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Re: Concrete Mix Design Variations

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For the concrete, we spec'ed out a w/c of 0.45.  We
also had QA people at the batch plant and wash rack so
we use their truck ticket and observe their operation.

As far as limiting the mix to 90 degrees, the mix is
limited to 90 degrees, we typically exceed that
temperature in the summer.  We focus on the on the mix
temperatures and start casting concrete at midnight to
2:00 am to avoid the hottest parts of the day.

Paul.
Phoenix.

--- Jay Shilstone <j.s(--nospam--at)shilstone.com> wrote:

> Concrete Construction magazine
> (www.worldofconcrete.com) used to publish a 
> poster that showed the effects of the addition of
> one gallon of water to a 
> yard of concrete. Negative factors included
> shrinkage, permeability, 
> strength decline, decreased durability and so on.
> You can still purchase 
> the poster from their owners, Handley-Wood.
> 
> There is a big move afoot in the National Ready
> Mixed Concrete Assn. to try 
> to switch the concrete industry from prescriptive
> specifications to 
> performance specifications. There are advantages and
> disadvantages to both 
> methods.
> 
> There are problems on both sides of the fence - both
> design and 
> construction. You cite the problem with the
> construction side, but there is 
> an engineering problem as well.
> 
> You are in Phoenix. I don't know first hand, but if
> Phoenix is like other 
> places I have been in the U.S., there are engineers
> specifying a .35 
> water/cement ratio, sometimes with straight cement,
> for concrete cast in 
> the summer. They then wonder why their concrete is
> cracking, since a lower 
> water/cement ratio is supposed to be more durable
> than a higher 
> water/cement ratio.
> 
> In this case, the problem is that the engineers have
> forgotten that, while 
> low w/c concrete has less drying shrinkage, the
> higher cement factors 
> result in more heat of hydration and a higher
> initial thermal expansion. 
> The result is thermal shrinkage cracks.
> 
> I have seen all sides of the concrete process, from
> designers who don't 
> understand the material they specify, to concrete
> producers who admit to 
> lying about what they put in their concrete, to
> contractors who "give the 
> concrete a drink" when the lab isn't looking, to
> laboratories who don't 
> have the foggiest notion about the right way to run
> the tests they are 
> hired to perform. And don't forget owners who want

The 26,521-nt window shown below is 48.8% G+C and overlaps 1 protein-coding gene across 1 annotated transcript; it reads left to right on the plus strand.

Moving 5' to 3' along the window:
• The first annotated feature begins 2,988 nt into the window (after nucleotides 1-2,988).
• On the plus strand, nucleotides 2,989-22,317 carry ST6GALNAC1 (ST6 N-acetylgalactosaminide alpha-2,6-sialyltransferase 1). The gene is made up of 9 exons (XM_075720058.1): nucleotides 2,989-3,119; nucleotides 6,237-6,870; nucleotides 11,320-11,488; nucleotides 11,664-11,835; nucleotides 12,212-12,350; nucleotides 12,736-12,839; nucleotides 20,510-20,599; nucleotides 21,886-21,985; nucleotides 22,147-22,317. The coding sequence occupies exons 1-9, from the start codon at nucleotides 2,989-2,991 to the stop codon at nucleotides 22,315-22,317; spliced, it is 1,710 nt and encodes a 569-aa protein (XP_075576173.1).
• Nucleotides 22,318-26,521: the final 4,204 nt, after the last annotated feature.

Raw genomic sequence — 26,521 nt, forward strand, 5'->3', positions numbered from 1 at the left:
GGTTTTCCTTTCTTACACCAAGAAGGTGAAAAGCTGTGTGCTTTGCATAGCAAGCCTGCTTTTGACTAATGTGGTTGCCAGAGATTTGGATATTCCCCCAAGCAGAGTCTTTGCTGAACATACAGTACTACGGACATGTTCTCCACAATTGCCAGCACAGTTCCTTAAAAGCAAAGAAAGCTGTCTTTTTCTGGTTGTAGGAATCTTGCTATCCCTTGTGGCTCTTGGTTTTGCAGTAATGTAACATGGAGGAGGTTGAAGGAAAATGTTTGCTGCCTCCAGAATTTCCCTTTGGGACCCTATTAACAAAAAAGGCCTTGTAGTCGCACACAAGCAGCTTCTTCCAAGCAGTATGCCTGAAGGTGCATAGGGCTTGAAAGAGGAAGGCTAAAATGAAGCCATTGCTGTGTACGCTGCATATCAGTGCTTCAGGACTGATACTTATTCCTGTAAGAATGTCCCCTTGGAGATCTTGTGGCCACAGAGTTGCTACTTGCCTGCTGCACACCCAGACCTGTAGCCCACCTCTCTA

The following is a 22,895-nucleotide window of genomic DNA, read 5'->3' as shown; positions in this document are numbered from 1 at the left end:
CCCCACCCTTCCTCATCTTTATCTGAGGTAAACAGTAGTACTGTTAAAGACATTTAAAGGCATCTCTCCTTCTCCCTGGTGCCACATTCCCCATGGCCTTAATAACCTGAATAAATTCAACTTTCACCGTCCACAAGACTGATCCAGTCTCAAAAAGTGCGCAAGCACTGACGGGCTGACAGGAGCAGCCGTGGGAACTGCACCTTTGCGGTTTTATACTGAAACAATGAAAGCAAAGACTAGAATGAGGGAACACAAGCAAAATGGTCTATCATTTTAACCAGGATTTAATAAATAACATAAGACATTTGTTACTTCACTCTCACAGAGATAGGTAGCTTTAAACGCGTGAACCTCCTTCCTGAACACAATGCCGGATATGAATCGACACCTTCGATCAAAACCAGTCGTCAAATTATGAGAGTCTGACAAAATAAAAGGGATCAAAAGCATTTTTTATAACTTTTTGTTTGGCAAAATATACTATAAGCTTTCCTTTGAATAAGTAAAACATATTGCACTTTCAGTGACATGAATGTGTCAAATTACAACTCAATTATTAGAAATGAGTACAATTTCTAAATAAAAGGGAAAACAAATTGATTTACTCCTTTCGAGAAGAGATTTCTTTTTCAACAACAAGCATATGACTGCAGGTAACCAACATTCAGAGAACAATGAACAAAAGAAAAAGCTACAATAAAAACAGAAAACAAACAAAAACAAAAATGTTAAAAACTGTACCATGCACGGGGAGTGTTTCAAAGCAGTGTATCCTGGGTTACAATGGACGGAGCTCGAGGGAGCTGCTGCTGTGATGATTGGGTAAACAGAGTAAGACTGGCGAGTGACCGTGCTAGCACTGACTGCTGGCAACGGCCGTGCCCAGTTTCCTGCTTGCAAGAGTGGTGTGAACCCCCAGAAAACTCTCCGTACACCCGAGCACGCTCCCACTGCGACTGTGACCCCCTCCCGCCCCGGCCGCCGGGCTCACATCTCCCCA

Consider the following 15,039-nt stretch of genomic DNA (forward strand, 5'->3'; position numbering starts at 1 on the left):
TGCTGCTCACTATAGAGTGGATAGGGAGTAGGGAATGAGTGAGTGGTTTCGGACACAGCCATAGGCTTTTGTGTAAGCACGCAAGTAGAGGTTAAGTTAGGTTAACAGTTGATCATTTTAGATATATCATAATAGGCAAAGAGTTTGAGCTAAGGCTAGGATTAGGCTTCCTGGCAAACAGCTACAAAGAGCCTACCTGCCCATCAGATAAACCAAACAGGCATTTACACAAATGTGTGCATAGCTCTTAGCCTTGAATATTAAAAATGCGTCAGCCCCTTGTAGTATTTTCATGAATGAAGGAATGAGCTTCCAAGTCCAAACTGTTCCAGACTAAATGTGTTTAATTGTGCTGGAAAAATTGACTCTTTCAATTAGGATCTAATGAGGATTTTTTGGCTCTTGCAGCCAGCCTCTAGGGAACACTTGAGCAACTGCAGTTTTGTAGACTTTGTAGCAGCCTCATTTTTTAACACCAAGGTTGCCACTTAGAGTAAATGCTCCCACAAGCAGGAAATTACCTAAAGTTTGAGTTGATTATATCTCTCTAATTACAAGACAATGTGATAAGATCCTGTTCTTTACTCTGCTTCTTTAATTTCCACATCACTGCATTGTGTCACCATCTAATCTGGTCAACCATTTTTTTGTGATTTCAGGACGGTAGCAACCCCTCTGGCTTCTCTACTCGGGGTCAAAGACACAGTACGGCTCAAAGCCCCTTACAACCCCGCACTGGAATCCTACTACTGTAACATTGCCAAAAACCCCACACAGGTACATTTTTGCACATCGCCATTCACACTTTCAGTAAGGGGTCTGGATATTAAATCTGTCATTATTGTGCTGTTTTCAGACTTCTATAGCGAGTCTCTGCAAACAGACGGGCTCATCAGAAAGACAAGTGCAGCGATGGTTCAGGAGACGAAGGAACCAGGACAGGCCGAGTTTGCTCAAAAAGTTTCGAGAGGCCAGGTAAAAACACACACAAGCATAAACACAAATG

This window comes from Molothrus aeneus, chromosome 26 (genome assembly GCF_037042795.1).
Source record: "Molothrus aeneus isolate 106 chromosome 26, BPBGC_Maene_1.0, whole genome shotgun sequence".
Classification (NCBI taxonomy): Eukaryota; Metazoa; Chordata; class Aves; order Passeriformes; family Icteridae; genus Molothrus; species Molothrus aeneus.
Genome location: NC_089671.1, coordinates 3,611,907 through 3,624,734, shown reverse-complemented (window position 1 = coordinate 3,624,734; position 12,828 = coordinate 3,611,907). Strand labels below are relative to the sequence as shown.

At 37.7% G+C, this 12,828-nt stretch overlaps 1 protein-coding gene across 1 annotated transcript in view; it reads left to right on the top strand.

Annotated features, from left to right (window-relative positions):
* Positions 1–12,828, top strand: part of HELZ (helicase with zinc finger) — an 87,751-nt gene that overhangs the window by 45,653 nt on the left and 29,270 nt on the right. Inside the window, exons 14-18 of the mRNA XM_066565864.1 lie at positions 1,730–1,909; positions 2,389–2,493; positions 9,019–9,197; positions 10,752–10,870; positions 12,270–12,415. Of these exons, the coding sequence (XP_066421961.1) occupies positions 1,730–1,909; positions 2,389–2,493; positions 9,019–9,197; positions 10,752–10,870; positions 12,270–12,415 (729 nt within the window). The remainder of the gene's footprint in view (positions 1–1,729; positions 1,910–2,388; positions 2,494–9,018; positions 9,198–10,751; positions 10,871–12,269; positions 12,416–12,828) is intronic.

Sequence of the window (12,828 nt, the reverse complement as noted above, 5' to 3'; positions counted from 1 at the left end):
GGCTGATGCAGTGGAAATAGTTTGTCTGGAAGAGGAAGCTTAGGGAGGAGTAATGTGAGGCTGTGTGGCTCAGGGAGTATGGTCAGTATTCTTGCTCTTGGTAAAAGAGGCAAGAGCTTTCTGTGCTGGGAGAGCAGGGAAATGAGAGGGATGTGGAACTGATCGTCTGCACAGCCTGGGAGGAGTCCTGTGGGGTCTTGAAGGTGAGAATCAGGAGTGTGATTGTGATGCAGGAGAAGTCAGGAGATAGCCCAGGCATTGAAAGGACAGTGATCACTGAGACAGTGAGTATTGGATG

> the Taj Mahal for the 
> price of an outhouse.
> 
> There are two keys to the solution - education and
> accountability. If we 
> are not willing to make the effort and pay for both,
> we will continue to 
> get what we are getting right now.
> 
> Stepping off that soap-box and looking at your
> situation, here are a few 
> questions:
> 
> Did you specify just strength, or did you specify
> w/c (or w/(c+p)), 
> shrinkage, permeability, maximum water content,
> slump, air, unit weight or 
> anything else?
> 
> Are you experiencing cracking, dusting or any other
> substandard condition?
> 
> How do you know the w/c ratios as delivered are
> varying?
> 
> Have you tried to correlate w/c to strength or other
> characteristics?
> 
> Why is there a 90 degree limit on concrete
> temperature in Phoenix during 
> the summer? My father successfully worked with 110
> degree concrete in Saudi 
> Arabia.
> 
> Jay Shilstone
> 
> At 04:59 PM 8/20/2004, you wrote:
> >I have a concrete supplier that is less than
> accurate
> >when batching ready mix products.  The concrete
> >suppliers water-cement ratios vary considerably and
> he
> >loves to add water (beyond the ASTM tolerances) to
> >achieve his desired slump.  When non-conformances
> are
> >issued for the mix and the contractor goes ahead
> and
> >places the concrete at his own risk, the usual
> >performance measurement of 28 day strength is the
> >governing factor.
> >
> >Any thoughts on what other critical characteristics
> >are effected by higher water cement ratios.  I keep
> >discussing shrinkage cracks and perhaps other
> >durability issues but am trying to collect other
> >opinions.
> >
> >The subject building is a cast in place concrete
> >structure in the Phoenix, Arizona area (hot
> weather,
> >mixes approaching the 90 deg. temperature limit
> when
> >delivered).
> >
> >Appreciate your thoughts.
> >
> >Paul Blomberg
> >Phoenix, AZ
> >
> >
> >
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